Bigotry has become normalised

Anti-sectarianism has fallen into a 'black hole' and methods to teach teens about it must be encouraged. Emma Seith reports

Anti-sectarianism has fallen into a 'black hole' and methods to teach teens about it must be encouraged. Emma Seith reports

Schools need to make anti-sectarian messages an explicit part of A Curriculum for Excellence to make pupils more aware of their entrenched bigoted attitudes, according to new research.

A study into sectarianism among 16 to 18-year-olds living in some of the most deprived areas of Glasgow found youngsters regarded sectarian humour as "banter" and did not consider the real meaning of the language they used.

It was found that teenagers frequently used words like "huns", "tims" and "Fenian", but were ignorant of their true meaning. Similarly, they were familiar with songs such as "The Sash", "The Rifles of the IRA", "The Hills of Free Derry" and "Dying Rebel" - usually taught to them by fathers or older brothers - but could not explain the lyrics.

Seldom had their sectarian behaviour been challenged, they revealed. Some spoke about initiatives run by Rangers and Celtic football clubs, such as the Old Firm Alliance, but none referred to input from teachers at school.

The researchers - Ross Deuchar of the University of Strathclyde and Chris Holligan of the University of the West of Scotland - say in Territoriality and Sectarianism in Glasgow: A Qualitative Study: "Participants revealed that they had had little anti-sectarian input in school and this suggests that teachers need to be more proactive at putting sectarianism on the agenda, particularly since A Curriculum for Excellence in Scotland has the teaching of controversial issues, the exploration of social values and fostering of active participation at its core."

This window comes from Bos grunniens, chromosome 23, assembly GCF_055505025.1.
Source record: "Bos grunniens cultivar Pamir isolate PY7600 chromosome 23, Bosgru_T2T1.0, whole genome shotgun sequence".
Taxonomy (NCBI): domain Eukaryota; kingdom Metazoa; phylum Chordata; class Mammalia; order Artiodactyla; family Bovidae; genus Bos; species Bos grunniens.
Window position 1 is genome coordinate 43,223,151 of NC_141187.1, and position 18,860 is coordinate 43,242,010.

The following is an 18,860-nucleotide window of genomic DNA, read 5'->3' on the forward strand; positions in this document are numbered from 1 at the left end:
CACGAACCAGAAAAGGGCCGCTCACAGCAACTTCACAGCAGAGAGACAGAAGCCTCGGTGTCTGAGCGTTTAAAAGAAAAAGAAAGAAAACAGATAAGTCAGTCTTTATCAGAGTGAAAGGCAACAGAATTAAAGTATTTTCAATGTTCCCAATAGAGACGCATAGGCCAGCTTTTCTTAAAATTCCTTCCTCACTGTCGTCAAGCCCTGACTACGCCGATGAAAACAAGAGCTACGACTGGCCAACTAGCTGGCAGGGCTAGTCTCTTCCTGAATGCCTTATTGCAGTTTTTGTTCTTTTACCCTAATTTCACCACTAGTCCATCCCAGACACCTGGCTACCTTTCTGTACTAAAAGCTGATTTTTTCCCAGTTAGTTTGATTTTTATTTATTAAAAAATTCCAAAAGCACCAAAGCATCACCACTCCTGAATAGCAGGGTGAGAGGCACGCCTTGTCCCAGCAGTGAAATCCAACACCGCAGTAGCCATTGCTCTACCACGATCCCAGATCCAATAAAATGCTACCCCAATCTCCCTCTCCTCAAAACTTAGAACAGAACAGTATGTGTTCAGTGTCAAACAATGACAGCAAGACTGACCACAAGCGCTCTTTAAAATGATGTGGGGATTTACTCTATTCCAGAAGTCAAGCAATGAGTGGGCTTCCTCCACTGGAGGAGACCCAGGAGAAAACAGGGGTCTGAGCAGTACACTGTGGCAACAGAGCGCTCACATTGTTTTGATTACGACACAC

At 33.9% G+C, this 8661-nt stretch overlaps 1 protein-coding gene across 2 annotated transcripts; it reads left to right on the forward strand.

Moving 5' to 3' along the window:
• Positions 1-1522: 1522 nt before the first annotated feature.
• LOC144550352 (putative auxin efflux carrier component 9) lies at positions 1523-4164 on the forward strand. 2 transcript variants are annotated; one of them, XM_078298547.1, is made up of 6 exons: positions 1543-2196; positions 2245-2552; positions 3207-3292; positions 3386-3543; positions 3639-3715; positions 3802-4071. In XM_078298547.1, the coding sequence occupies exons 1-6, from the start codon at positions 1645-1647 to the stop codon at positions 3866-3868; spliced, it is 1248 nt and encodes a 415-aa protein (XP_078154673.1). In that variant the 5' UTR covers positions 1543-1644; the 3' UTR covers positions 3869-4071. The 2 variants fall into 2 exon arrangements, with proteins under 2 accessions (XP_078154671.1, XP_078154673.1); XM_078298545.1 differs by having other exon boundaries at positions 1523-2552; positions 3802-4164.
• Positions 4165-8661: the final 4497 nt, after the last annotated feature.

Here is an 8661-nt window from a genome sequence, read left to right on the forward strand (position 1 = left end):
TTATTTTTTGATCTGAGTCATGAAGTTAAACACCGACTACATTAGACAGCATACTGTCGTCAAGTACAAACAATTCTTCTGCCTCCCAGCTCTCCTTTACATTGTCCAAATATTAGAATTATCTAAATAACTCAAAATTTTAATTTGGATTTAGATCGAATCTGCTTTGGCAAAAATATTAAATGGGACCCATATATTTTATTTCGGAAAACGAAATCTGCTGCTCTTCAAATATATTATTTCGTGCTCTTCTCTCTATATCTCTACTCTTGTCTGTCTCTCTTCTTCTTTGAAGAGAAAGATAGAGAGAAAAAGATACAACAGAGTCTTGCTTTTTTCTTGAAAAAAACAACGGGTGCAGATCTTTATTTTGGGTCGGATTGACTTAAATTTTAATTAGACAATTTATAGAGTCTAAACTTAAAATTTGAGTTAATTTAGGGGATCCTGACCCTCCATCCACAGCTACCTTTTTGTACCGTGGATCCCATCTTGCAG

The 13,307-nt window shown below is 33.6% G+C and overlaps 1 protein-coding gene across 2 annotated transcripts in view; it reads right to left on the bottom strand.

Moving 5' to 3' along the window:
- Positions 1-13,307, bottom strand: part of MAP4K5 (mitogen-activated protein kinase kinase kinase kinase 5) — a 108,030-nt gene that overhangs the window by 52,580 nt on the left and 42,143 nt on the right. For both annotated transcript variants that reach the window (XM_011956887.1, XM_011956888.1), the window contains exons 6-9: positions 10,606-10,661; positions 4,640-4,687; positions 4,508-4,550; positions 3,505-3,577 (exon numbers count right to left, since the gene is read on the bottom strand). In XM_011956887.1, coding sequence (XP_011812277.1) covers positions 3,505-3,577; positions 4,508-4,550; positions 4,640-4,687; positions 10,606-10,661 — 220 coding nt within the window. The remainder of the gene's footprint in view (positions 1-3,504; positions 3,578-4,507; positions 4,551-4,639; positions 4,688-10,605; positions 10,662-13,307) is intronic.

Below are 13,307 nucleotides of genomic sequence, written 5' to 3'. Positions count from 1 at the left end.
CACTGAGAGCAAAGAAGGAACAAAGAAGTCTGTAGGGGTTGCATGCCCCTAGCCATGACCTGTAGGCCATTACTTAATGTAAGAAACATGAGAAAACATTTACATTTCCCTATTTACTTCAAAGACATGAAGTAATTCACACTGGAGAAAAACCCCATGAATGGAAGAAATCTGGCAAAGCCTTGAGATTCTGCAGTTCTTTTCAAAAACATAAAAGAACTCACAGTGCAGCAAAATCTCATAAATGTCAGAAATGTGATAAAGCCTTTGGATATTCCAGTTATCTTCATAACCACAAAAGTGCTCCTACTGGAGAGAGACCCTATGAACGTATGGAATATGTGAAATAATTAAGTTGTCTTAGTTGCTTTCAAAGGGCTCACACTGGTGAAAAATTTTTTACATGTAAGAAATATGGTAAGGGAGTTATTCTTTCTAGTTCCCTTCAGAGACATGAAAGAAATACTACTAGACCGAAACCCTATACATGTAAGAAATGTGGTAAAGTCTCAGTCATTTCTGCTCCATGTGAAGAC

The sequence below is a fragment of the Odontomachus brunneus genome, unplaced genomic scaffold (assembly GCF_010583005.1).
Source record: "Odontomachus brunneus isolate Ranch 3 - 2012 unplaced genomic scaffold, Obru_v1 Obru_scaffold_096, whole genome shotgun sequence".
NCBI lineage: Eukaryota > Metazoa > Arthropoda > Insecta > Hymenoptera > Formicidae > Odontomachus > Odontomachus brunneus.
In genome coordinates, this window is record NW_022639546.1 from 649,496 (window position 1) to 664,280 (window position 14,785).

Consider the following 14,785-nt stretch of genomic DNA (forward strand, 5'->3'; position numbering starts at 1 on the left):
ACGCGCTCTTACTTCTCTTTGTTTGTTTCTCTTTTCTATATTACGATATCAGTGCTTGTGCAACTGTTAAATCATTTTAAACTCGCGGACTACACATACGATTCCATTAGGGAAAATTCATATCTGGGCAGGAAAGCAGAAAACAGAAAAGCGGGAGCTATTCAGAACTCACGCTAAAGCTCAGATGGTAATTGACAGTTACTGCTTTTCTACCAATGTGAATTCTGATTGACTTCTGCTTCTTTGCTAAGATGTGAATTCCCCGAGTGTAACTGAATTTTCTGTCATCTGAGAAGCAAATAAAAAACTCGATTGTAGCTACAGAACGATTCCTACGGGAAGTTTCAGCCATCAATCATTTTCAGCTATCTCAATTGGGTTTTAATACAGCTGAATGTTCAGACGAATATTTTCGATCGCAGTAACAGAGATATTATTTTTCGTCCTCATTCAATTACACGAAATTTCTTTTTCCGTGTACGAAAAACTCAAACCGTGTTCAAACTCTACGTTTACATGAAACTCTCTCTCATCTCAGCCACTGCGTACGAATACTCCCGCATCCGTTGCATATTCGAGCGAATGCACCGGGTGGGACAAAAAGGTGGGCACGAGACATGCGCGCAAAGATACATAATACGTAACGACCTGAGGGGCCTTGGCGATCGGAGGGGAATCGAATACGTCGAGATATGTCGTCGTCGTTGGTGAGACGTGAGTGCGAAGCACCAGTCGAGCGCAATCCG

A small number of asylum seekers, interviewed among the 40 youngsters who took part in the study, were more aware of sectarian-related crime and bigotry than their Glaswegian counterparts.

"Sectarian language, crime and bigotry may have become so normalised in people's minds that it takes a newcomer to notice that it is there at all," said the researchers.

Conflict between rival housing schemes meant that Rangers and Celtic supporters often came together to form friendships within gangs, said the report.

Some teenagers admitted to being "90-minute bigots", referring to the rivalry they felt during Old Firm football matches. But they felt sectarianism was more prominent among adults - particularly men. The teenagers thought that older generations used sectarian bigotry as a replacement for the "buzz" they had experienced when they were part of gang culture in their youth.

Leaders of the youth organisations believed sectarianism to be on the wane but that racism was increasingly becoming an issue because of the influx of asylum seekers, refugees and Eastern Europeans to Scotland in recent years.

One 16-year-old's response to the study appeared to support fears of growing racism when he said: "It was CatholicsProtestants, but see Muslims ... see nowadays I would love to do one of them somethin' awful ... what are they called, Iraqis and Afghanistans an' people ..."

Despite these findings, the researchers chose to focus on the problem of sectarianism because they felt it was more neglected than racism or gang culture.

While acknowledging there was some good work going on in schools, for example, Glasgow City Council's Sense over Sectarianism programme, Dr Deuchar argued that anti-sectarianism had fallen into a "black hole" since the new government came to power.

"We need to be more consistent and widespread in tackling this," he said.

A Scottish Government spokeswoman said: "Under A Curriculum for Excellence, the draft experiences and outcomes for religious and moral education provide opportunities for pupils to develop respect for the beliefs of others and understand practices which are different from their own."

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